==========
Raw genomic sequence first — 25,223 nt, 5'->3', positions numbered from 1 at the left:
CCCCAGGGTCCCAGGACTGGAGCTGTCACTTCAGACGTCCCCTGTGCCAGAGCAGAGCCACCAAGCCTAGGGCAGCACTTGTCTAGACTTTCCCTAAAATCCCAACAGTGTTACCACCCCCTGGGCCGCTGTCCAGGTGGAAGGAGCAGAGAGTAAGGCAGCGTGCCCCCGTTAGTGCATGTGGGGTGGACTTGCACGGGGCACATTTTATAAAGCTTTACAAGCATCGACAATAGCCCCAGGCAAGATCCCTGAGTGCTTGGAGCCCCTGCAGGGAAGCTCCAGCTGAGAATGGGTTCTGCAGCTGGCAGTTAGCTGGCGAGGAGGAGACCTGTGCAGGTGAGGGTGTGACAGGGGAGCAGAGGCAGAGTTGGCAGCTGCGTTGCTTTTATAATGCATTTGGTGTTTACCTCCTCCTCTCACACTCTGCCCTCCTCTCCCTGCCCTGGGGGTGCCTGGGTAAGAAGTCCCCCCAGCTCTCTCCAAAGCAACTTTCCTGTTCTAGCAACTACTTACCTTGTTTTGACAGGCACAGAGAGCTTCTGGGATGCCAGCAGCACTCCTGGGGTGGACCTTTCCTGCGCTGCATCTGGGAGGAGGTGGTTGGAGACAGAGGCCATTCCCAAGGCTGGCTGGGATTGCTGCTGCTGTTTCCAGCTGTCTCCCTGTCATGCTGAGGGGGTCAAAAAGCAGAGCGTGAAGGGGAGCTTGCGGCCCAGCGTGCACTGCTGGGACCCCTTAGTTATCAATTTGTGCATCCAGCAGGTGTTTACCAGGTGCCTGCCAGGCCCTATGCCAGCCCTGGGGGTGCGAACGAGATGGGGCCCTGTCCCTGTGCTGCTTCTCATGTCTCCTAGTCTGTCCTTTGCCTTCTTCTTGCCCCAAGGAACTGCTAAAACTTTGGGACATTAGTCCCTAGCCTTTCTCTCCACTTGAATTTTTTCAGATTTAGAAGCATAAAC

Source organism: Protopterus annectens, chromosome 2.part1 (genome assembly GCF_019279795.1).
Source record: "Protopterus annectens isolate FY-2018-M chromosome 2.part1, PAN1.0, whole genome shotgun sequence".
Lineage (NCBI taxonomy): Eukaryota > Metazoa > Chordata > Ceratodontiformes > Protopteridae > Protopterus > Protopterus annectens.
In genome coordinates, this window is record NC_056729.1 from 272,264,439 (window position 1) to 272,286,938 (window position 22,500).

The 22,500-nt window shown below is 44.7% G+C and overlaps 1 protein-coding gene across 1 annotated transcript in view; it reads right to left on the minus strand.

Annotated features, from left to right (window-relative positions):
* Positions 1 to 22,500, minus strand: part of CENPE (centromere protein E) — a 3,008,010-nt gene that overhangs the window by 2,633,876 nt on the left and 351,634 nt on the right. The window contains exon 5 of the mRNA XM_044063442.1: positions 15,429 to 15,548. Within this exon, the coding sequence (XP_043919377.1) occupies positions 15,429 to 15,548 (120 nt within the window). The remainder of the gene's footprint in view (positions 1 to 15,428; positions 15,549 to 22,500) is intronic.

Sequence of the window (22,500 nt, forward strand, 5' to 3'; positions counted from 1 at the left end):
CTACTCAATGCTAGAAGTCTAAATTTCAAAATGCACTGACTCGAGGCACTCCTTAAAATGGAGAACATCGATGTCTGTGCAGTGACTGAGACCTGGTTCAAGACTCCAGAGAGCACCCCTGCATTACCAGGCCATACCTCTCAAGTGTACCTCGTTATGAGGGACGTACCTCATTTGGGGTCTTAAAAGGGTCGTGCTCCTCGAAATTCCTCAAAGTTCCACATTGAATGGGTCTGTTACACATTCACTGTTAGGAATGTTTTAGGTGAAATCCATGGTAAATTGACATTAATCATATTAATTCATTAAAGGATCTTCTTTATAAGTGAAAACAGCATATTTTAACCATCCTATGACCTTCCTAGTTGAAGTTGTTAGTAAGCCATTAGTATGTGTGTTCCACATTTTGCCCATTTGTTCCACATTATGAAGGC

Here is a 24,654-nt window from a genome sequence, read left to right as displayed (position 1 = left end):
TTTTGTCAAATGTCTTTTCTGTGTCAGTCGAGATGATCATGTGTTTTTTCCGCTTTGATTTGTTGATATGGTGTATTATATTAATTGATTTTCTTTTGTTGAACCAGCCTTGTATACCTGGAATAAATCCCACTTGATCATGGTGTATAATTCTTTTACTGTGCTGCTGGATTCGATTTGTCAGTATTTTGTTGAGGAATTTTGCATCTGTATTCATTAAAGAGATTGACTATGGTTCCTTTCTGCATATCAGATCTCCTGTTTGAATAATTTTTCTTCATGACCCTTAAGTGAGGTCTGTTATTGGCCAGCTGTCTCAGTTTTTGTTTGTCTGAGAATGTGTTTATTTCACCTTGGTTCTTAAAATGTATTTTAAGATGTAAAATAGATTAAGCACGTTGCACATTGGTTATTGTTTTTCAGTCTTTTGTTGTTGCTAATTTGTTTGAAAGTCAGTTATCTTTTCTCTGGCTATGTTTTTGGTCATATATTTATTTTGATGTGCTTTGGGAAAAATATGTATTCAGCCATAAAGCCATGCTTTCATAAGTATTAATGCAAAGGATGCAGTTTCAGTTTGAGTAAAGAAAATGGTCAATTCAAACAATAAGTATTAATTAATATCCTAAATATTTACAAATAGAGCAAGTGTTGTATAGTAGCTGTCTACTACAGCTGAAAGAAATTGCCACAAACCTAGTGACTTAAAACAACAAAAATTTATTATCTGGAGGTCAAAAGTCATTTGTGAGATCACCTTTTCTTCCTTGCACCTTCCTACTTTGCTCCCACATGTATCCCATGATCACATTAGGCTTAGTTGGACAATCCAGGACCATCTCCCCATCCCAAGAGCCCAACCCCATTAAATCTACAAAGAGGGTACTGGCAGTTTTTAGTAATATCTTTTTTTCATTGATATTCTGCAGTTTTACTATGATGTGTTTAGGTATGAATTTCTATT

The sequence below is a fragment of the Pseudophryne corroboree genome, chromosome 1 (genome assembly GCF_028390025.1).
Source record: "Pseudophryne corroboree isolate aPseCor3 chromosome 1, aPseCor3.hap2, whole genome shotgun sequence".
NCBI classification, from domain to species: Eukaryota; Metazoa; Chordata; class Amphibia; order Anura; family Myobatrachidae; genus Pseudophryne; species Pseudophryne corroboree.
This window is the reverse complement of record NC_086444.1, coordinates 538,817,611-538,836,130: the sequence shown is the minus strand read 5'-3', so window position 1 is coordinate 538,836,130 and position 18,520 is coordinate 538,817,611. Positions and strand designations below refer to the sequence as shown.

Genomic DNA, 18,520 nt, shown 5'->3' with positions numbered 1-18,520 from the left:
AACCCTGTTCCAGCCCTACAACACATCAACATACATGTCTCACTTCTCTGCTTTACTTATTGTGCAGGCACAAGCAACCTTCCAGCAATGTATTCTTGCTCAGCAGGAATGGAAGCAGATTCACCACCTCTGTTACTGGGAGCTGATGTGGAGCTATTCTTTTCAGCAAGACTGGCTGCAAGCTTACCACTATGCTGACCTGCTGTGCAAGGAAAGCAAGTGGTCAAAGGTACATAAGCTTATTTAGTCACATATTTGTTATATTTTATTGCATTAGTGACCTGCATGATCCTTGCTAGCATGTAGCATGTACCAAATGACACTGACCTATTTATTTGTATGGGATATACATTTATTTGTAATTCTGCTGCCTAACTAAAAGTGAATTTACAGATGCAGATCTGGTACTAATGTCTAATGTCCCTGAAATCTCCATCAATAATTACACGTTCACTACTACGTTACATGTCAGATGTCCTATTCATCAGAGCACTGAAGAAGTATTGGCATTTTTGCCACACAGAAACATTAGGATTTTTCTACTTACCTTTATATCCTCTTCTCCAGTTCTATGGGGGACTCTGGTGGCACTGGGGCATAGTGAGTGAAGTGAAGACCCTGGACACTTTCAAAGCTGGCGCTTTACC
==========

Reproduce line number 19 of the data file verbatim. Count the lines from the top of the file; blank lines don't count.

AACCCTGTTCCAGCCCTACAACACATCAACATACATGTCTCACTTCTCTGCTTTACTTATTGTGCAGGCACAAGCAACCTTCCAGCAATGTATTCTTGCTCAGCAGGAATGGAAGCAGATTCACCACCTCTGTTACTGGGAGCTGATGTGGAGCTATTCTTTTCAGCAAGACTGGCTGCAAGCTTACCACTATGCTGACCTGCTGTGCAAGGAAAGCAAGTGGTCAAAGGTACATAAGCTTATTTAGTCACATATTTGTTATATTTTATTGCATTAGTGACCTGCATGATCCTTGCTAGCATGTAGCATGTACCAAATGACACTGACCTATTTATTTGTATGGGATATACATTTATTTGTAATTCTGCTGCCTAACTAAAAGTGAATTTACAGATGCAGATCTGGTACTAATGTCTAATGTCCCTGAAATCTCCATCAATAATTACACGTTCACTACTACGTTACATGTCAGATGTCCTATTCATCAGAGCACTGAAGAAGTATTGGCATTTTTGCCACACAGAAACATTAGGATTTTTCTACTTACCTTTATATCCTCTTCTCCAGTTCTATGGGGGACTCTGGTGGCACTGGGGCATAGTGAGTGAAGTGAAGACCCTGGACACTTTCAAAGCTGGCGCTTTACC